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One year ago, the first question on everyone’s mind was if deep-pocketed streaming companies Amazon and Netflix would be as aggressive in Berlin as they had been at Sundance. And while both put in bids for some hot titles (including Loving and Southside With You, which went to Focus and the team of Miramax and Roadside, respectively), they ended up not taking any.
At Sundance this year, Netflix nabbed 10 films — including a jaw-dropping eight-figure deal for Dee Rees’ Mudbound — and Amazon took five. Two days into the Berlin market, Netflix already has sealed its first deal, picking up worldwide rights to the Martin Freeman zombie movie Cargo after seeing a three-minute promo. The film, from the producers of The Babadook, is the first Australian project to go out under the Netflix Originals banner.
But it’s unlikely that the streamers will be as busy in Berlin as they were in Park City. Both Amazon and Netflix are focused on picking up finished films (or developing them in-house as they both began doing last year), and Berlin is still a market heavily focused on films in the packaging phase.
The second question on everyone’s mind last year was how much damage the streamers would do to the traditional film business. A year later, both companies have tweaked their models. While they remain a disruptive force, the gap between old and new is shrinking. Amazon, in particular, has played well with others, partnering with theatrical distributors on awards film Manchester by the Sea and other critical darlings, such as Love & Friendship.
Netflix has, so far, preferred to go it alone, but its Mudbound deal is an indication that it could be returning to the theatrical business. The period drama, starring Garrett Hedlund and Carey Mulligan, is a potential awards contender, which would mean at least a limited theatrical release. It remains to be seen if Netflix will partner with a distributor for a small qualifying run, as it did with Bleecker Street for Beasts of No Nation, or a more ambitious, Amazon-style release.
Many expect Netflix will move closer to the Amazon theatrical model as competition increases for projects and talent. “Netflix wants to be able to work with all the talent, and all the talent is not going to settle for the [online-only] Netflix paradigm. They’ll have to have an alternative model, like Amazon’s. Eventually, Netflix will do the same,” says Route One Entertainment’s Russell Levine, who produced Jenny Slate’s Landline, which Amazon bought for $3 million at Sundance this year, and Tallulah, which sold to Netflix.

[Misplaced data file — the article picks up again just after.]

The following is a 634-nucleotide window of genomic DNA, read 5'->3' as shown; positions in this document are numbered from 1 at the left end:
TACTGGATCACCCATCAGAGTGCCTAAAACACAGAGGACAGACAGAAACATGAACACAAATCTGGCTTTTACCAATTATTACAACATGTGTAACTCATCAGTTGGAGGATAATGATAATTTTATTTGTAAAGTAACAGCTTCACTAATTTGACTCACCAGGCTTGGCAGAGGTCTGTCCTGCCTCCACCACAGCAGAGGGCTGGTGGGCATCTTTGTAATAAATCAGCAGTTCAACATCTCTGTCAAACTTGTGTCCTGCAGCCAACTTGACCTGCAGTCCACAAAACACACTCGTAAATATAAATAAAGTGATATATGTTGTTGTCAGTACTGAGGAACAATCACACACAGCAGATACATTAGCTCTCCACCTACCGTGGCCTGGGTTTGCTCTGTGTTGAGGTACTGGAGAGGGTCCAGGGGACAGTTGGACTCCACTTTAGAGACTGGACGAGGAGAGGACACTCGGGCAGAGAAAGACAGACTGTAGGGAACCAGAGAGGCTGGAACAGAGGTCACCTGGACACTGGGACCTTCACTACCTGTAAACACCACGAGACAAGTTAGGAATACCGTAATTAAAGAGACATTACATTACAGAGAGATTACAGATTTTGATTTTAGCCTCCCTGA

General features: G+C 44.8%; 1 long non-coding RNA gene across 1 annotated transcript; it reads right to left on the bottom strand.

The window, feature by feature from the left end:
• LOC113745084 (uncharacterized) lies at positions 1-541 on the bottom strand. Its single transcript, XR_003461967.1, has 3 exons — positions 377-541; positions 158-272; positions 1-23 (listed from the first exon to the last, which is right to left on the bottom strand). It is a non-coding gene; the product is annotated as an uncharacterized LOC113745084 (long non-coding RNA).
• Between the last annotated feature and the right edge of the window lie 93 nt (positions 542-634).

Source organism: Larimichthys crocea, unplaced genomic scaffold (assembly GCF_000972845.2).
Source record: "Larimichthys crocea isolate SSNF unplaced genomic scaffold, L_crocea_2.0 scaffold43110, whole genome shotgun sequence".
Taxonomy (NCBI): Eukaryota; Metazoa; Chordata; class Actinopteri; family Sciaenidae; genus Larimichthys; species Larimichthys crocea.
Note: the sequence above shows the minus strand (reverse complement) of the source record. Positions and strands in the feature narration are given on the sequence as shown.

“Netflix will be forced by the dynamics of the industry to enter the theatrical business if they want to get the best films,” said Efe Cakarel, CEO of MUBI, an online streaming service specializing in art house films. “The 90-day theatrical window is very important to the producers and the filmmakers, that’s how they build their reputation and how they get the attention. If both Amazon and Netflix pay $10 million, you will chose Amazon because they will guarantee you a theatrical release.”
MUBI has also moved into theatrical release of its titles. In Cannes it picked up exclusive U.K. and U.S. rights to Finnish drama The Happiest Day in the Life of Olli Maki and Bruno Dumont’s Slack Bay starring Juliette Binoche.
“The advantage for us and other streamers is that don’t have to make money on theatrical. Online is the growth engine. I can lose significantly on theatrical but the buzz surrounding the release will increase our subscriber base,” said Cakarel.
The field of potential online buyers is about to get much more crowded. Several tech companies were aggressively participating in the bidding process at Sundance, including Hulu, Google, Apple and Vimeo. Within the next year, any of them could become as active as Netflix and Amazon.
“They already have great reach with their existing audiences, so now it’s about figuring out who the best partners are to build out their platform for distribution,” says WME’s Christine D’Souza. “They are being strategic about what value they can bring to more traditional companies.”
The success of Amazon and Netflix is convincing some, including Levine, that the SVOD market is becoming more important as the foreign market wanes.
“The dynamic and the figures they are paying mean more films can get made, if you manage your budgets carefully and not depend on doing a great deal of foreign sales anymore,” he says. “The older system of foreign sales is really diminishing. A lot of people are missing targets because a lot of the actors aren’t worth as much any more, and the ones who are worth something are usually doing studio movies, anyway.”
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